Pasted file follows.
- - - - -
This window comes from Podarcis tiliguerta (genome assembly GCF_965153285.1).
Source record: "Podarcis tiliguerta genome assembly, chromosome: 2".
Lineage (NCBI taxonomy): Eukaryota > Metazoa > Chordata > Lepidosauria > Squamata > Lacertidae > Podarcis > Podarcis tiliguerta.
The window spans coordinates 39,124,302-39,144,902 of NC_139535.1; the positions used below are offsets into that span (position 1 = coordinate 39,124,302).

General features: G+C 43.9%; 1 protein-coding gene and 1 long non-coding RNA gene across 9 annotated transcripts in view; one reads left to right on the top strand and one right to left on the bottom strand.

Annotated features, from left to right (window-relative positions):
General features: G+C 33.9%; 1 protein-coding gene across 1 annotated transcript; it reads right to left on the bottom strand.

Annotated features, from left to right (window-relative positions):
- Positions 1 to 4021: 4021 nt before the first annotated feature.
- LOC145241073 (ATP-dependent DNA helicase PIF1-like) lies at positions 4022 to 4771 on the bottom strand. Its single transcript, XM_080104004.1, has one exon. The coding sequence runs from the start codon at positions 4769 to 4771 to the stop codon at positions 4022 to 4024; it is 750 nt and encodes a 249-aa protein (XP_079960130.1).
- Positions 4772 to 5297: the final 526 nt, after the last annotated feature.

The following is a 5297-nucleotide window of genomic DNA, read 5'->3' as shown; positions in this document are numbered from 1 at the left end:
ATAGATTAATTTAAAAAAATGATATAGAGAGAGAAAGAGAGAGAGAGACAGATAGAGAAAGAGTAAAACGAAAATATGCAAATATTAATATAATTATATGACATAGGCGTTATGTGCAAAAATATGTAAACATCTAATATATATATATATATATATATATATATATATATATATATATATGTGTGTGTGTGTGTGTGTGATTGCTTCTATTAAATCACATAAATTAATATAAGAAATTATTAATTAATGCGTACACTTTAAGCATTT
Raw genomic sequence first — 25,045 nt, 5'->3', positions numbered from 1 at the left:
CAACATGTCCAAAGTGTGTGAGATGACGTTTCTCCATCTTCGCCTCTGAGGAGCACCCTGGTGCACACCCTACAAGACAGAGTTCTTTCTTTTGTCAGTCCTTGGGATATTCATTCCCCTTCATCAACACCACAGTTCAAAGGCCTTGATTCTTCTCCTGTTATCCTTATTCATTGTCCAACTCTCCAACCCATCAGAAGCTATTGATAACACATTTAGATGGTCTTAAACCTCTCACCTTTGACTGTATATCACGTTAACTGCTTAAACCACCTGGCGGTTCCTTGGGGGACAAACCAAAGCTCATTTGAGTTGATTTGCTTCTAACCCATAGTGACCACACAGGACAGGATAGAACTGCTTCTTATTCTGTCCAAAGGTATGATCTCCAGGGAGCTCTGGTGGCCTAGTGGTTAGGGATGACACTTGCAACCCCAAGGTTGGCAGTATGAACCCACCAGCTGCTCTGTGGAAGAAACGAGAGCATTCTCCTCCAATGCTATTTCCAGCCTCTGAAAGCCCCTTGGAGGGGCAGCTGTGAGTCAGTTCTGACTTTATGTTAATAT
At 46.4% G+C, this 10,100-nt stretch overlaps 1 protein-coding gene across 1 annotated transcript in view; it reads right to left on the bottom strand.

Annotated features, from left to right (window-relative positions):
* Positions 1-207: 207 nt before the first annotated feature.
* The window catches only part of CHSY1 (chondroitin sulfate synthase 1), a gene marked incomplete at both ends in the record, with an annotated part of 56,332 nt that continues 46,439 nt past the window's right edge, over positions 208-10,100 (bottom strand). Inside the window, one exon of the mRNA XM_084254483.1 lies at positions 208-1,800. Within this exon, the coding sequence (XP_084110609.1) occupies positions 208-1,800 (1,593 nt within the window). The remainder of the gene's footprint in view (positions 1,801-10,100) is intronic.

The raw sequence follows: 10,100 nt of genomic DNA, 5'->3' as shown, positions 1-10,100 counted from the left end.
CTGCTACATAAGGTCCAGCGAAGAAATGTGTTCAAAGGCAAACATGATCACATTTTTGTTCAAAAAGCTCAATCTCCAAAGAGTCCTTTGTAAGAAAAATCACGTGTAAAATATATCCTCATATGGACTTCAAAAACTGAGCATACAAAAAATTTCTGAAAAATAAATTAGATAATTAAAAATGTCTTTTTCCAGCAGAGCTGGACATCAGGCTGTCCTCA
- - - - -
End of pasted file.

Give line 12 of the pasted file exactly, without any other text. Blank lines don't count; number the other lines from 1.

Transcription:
The following is a 5297-nucleotide window of genomic DNA, read 5'->3' as shown; positions in this document are numbered from 1 at the left end: